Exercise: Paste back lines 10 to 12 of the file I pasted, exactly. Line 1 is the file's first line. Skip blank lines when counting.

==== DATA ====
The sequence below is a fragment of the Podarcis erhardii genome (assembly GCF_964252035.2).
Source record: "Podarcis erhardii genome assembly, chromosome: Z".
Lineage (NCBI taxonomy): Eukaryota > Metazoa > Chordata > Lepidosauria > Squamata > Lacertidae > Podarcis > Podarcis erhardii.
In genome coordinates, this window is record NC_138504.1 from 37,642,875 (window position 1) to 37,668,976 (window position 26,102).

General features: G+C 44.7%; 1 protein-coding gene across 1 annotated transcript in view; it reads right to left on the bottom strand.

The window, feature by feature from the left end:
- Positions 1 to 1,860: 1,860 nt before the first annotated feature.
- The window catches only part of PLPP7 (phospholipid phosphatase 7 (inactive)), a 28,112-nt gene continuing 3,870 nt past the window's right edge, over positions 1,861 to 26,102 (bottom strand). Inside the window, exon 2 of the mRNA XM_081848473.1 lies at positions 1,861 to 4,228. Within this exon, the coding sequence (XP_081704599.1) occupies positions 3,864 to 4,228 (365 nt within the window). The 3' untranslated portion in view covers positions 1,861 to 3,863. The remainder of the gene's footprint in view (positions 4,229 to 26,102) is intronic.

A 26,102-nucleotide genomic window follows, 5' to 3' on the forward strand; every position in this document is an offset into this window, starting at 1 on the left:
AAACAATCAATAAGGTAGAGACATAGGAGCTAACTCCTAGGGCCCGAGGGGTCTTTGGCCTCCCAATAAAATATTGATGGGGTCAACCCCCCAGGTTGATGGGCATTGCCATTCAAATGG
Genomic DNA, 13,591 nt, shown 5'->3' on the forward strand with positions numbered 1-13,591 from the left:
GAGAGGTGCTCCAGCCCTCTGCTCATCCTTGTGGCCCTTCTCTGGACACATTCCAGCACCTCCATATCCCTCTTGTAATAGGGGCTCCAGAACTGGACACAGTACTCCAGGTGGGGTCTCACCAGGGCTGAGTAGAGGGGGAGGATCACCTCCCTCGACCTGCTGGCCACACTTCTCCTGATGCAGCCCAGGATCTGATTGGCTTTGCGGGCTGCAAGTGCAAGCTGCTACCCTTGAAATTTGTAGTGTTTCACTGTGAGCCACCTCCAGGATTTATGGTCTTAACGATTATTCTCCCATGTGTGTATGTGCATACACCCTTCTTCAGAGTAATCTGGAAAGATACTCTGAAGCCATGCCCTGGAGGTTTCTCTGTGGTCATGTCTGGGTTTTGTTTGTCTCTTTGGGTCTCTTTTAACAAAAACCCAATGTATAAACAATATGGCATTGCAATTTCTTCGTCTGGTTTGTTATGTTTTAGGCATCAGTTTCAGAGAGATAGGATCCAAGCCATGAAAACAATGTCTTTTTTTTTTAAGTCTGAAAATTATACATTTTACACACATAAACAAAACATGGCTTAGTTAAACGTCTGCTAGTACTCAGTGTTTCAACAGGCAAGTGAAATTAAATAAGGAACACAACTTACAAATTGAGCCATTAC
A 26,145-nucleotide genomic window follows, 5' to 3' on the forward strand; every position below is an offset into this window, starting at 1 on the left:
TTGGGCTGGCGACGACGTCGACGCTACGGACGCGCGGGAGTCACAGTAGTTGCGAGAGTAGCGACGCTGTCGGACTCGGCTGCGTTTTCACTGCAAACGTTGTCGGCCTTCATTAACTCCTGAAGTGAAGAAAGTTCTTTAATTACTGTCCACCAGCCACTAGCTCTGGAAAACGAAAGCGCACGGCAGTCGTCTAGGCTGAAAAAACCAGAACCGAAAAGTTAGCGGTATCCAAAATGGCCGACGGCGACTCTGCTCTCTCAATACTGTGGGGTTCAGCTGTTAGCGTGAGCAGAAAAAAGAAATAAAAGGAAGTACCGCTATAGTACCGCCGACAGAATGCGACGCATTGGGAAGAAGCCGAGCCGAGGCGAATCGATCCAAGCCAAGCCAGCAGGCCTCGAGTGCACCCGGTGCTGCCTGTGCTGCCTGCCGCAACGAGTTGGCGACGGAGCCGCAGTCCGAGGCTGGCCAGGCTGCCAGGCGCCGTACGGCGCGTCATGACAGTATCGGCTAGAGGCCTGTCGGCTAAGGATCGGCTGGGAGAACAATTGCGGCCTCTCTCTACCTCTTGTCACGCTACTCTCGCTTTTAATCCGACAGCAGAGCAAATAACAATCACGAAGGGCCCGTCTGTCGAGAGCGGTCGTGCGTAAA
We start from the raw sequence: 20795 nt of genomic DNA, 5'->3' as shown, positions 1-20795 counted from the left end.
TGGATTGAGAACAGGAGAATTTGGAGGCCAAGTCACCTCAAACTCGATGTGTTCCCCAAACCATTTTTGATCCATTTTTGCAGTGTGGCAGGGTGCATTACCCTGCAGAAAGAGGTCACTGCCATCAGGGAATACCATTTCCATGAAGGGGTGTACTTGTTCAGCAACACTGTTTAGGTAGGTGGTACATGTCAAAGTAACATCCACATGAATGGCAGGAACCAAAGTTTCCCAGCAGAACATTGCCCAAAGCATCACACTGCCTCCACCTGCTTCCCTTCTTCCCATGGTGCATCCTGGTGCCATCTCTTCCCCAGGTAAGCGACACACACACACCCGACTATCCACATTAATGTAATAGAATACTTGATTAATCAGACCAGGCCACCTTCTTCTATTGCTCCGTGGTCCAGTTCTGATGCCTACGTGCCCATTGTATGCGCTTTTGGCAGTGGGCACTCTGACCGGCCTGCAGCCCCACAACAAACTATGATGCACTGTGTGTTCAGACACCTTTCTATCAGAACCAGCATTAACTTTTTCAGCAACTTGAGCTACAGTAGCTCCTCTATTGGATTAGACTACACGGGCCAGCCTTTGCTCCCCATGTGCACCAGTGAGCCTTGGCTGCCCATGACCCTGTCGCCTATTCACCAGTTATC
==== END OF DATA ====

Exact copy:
AAACAATCAATAAGGTAGAGACATAGGAGCTAACTCCTAGGGCCCGAGGGGTCTTTGGCCTCCCAATAAAATATTGATGGGGTCAACCCCCCAGGTTGATGGGCATTGCCATTCAAATGG
Genomic DNA, 13,591 nt, shown 5'->3' on the forward strand with positions numbered 1-13,591 from the left:
GAGAGGTGCTCCAGCCCTCTGCTCATCCTTGTGGCCCTTCTCTGGACACATTCCAGCACCTCCATATCCCTCTTGTAATAGGGGCTCCAGAACTGGACACAGTACTCCAGGTGGGGTCTCACCAGGGCTGAGTAGAGGGGGAGGATCACCTCCCTCGACCTGCTGGCCACACTTCTCCTGATGCAGCCCAGGATCTGATTGGCTTTGCGGGCTGCAAGTGCAAGCTGCTACCCTTGAAATTTGTAGTGTTTCACTGTGAGCCACCTCCAGGATTTATGGTCTTAACGATTATTCTCCCATGTGTGTATGTGCATACACCCTTCTTCAGAGTAATCTGGAAAGATACTCTGAAGCCATGCCCTGGAGGTTTCTCTGTGGTCATGTCTGGGTTTTGTTTGTCTCTTTGGGTCTCTTTTAACAAAAACCCAATGTATAAACAATATGGCATTGCAATTTCTTCGTCTGGTTTGTTATGTTTTAGGCATCAGTTTCAGAGAGATAGGATCCAAGCCATGAAAACAATGTCTTTTTTTTTTAAGTCTGAAAATTATACATTTTACACACATAAACAAAACATGGCTTAGTTAAACGTCTGCTAGTACTCAGTGTTTCAACAGGCAAGTGAAATTAAATAAGGAACACAACTTACAAATTGAGCCATTAC